We further dissected the differential proportions of CD3+CD11b+ T cells between the groups posttreatment by investigating whether Maf-infected patients also had higher frequency of T cells coexpressing CD11b and CD56 (Fig. 4C). Although, CD11b+CD56+ T cells represented a smaller proportion of CD3+CD11b+ T cells in both groups their proportion was significantly higher in Maf than Mtb-infected patients posttreatment in response to all stimulant (Fig. 4D). As expected, CD11b+CD56+ T cells were mainly made of CD8+ than CD4+ T cells in both Maf and Mtb-infected patients (p = 0.0006 and p = 0.0002, respectively; Fig. 4E).

CD3+CD11b+ T cells produce less cytokines in Maf than Mtb-infected patients posttreatment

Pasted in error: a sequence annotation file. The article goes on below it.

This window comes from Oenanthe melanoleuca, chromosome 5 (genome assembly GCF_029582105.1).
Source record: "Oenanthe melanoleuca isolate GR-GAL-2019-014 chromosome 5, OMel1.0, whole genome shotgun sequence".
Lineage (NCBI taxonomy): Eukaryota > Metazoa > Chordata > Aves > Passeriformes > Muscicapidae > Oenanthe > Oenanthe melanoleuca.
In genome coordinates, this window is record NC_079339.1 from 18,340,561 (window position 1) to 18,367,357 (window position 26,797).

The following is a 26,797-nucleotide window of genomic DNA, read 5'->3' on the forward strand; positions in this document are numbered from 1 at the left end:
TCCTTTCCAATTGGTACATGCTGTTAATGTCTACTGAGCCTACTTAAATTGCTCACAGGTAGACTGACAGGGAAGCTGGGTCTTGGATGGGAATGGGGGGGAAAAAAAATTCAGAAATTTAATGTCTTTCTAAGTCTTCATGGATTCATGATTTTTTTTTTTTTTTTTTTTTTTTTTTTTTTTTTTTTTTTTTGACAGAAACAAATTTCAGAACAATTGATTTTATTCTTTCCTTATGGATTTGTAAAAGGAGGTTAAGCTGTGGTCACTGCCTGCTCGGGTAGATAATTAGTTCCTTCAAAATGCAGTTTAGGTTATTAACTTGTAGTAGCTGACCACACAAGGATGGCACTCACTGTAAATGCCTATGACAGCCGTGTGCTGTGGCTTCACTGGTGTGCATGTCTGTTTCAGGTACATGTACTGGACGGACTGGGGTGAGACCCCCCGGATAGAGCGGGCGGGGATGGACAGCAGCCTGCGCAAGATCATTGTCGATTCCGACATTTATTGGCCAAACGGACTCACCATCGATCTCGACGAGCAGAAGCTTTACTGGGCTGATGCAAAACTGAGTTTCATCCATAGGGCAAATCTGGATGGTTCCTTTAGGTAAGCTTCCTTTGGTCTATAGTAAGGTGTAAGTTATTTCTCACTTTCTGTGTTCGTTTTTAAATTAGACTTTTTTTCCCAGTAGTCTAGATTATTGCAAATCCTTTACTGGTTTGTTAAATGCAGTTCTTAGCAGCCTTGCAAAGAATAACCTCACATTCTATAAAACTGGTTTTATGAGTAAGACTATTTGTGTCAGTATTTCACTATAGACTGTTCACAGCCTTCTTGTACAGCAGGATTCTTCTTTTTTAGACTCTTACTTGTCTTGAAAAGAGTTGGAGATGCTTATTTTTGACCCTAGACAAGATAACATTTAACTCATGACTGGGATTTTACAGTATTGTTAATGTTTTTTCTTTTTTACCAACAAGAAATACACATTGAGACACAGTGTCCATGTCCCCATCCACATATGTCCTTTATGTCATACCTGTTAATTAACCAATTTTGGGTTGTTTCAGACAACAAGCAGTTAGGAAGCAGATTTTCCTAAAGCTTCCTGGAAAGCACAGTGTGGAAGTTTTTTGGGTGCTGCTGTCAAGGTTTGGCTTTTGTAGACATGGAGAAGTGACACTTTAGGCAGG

CD3+CD11b+ T cells produced cytokines in response to all stimulants tested with no significant differences between Maf and Mtb-infected patients before treatment. However, after treatment, the proportion of CD3+CD11b+TNF-α+ T cells was significantly higher in Mtb- than Maf-infected patients in response to PPD, LMtb LMaf, and KMtb stimulation (p = 0.013, 0.006, 0.008, and 0.012, respectively; Fig. 5C, 5D, E, and F). Similar result was seen for CD3+CD11b+IFN-γ+ T cells in response to LMtb and KMtb stimulation (p = 0.0065 and p = 0.013, respectively; Fig. 5D and F). Likewise, CD3+CD11b+IL-2+ was significantly higher in Mtb- than Maf-infected patients posttreatment in response to PPD and KMtb stimulation (p = 0.028 and p = 0.025, respectively; Fig. 5C and 5F).

Figure 5.